WESTFIELD, Mass. (The Westfield News) — As drought conditions continue in Massachusetts, residents of Westfield continue to have water restrictions in place that may continue through the fall.
Residents will continue to see restrictions unless the Granville reservoir, which supplies Westfield with its water, is replenished to an adequate level. The restriction has helped to curtail some of the depletion so far, but city engineers are concerned that even with the restriction the water height at the reservoir will drop to a concerning level.
“Unless we get some significant precipitation the reservoir won’t refill, even if we were to shut down the plant completely,” Heather Miller, city engineer of Westfield, said. The plant she refers to is the water treatment plant in Westfield.
Miller said that the reservoir, which measures water supply in feet from the spillway, is much lower than it should be at this time of year and is expected to keep lowering.
“Typically the reservoir continues to drop from August to October, but this year it is significantly lower,” Miller said.
Miller said that currently the level is 7.2 feet below the spillway. However, at this point last year we were less than three feet below the spillway. In fact, the 7.2 feet below the spillway is lower than the reservoir was at its lowest point last year, which was just over 6.5 feet in October.
If this continues, then Miller sees the water restriction being extended beyond its Sept. 30 deadline.
Miller stressed though, that this does not mean the water supply is at an immediate risk of being lost, but it does mean that people must be conscientious of their water use and know there are issues that could arise going forward.
One problem that could happen is that if the reservoir level gets low enough, the chemical properties of the water are changed. This change can lead to increased turbidity, or sediment and particulates in the water.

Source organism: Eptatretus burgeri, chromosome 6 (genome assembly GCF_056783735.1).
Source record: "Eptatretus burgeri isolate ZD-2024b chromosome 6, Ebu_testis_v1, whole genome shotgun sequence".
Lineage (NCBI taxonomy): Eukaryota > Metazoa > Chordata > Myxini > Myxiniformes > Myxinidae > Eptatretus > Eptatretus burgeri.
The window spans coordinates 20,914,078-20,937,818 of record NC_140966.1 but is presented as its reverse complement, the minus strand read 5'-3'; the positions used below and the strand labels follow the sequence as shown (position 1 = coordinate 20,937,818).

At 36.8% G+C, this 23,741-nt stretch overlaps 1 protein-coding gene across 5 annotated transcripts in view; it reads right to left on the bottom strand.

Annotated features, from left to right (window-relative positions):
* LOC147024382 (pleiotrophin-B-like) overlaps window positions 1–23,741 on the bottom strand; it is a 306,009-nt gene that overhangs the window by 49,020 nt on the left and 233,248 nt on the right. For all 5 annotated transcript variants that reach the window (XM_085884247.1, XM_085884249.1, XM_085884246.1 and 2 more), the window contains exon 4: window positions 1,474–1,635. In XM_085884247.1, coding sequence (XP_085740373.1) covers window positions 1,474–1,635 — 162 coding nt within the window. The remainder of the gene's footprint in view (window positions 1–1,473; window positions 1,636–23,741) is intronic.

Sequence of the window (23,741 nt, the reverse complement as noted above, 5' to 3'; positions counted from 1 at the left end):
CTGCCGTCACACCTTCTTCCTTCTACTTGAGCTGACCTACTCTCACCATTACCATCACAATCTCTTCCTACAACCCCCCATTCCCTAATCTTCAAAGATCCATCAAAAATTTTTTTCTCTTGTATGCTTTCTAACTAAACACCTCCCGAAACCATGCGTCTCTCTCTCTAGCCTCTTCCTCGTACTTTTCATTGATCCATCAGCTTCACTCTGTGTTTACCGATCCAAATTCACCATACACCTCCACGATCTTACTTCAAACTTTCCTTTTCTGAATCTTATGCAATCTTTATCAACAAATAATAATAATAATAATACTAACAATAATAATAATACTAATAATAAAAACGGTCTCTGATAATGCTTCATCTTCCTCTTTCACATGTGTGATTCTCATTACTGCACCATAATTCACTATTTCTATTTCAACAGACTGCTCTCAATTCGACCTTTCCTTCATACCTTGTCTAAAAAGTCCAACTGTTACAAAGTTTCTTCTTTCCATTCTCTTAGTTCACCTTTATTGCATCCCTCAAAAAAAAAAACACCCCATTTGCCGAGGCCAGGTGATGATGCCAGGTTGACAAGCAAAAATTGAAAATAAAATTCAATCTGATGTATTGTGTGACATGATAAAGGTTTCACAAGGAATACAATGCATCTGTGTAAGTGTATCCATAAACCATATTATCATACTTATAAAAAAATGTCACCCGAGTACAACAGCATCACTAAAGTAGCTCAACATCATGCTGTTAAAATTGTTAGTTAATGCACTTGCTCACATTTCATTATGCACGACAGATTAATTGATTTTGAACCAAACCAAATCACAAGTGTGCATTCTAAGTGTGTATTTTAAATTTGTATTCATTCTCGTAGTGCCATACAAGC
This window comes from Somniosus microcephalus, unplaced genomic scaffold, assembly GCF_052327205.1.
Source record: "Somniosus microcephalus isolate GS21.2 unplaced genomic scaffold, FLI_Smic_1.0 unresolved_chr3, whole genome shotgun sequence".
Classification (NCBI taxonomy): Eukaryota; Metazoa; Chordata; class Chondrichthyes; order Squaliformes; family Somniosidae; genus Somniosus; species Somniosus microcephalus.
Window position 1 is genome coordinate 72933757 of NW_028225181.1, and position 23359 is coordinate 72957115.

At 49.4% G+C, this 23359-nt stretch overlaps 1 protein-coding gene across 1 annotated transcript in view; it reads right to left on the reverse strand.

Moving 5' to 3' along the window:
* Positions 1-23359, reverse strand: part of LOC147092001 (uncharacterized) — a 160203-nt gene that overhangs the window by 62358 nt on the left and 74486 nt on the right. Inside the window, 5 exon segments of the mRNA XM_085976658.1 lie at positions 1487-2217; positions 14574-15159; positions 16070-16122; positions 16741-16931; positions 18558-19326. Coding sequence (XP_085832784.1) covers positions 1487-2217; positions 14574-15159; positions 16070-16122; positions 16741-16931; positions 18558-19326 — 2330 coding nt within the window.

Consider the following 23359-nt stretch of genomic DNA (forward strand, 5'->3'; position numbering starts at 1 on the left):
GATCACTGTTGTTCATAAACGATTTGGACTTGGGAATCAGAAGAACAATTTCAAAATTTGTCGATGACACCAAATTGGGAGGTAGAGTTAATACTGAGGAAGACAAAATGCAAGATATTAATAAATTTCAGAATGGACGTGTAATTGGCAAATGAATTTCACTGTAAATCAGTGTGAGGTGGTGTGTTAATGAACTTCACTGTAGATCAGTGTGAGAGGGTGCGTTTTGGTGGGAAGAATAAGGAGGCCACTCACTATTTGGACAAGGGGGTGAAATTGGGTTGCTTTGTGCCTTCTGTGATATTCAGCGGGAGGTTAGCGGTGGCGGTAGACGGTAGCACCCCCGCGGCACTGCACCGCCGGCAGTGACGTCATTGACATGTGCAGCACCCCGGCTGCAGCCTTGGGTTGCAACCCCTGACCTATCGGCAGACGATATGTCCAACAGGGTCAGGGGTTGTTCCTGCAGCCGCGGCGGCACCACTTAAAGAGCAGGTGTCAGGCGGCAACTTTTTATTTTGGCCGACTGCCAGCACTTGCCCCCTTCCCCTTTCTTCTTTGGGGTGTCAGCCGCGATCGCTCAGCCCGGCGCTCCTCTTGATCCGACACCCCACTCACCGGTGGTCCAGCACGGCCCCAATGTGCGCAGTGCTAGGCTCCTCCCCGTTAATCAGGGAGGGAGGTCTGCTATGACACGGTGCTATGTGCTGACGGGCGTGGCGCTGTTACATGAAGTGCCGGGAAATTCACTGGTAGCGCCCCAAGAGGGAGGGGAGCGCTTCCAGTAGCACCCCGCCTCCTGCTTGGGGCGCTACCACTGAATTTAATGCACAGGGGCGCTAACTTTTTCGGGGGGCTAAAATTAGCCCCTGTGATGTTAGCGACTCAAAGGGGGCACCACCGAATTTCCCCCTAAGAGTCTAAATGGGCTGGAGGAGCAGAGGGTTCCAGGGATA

“If the turbidity gets higher our treatment plants have to work harder,” Miller said, “and if it’s too high our treatment plant has to shut down.
“We aren’t seeing that at this point but the last time we saw a drought we saw turbidity issues,” she added.
If this were to happen, then Westfield would have to utilize their backup resource of water by purchasing it from Springfield.
Miller said that the reservoir has an additional 30 feet of depth to go before this would become a cause for major concern. Still, as the level goes down it takes less to lower it, since the reservoir is shaped like a bowl and is narrowing the further down it goes.
For now, Miller suggests that people be mindful of their water use through the next few months and even if their lawns don’t appear beautiful, it’s OK, because grass is going dormant this time of year, anyway.
“I encourage people to not hate their brown lawns and be wise,” she said.
Copyright 2016 The Westfield News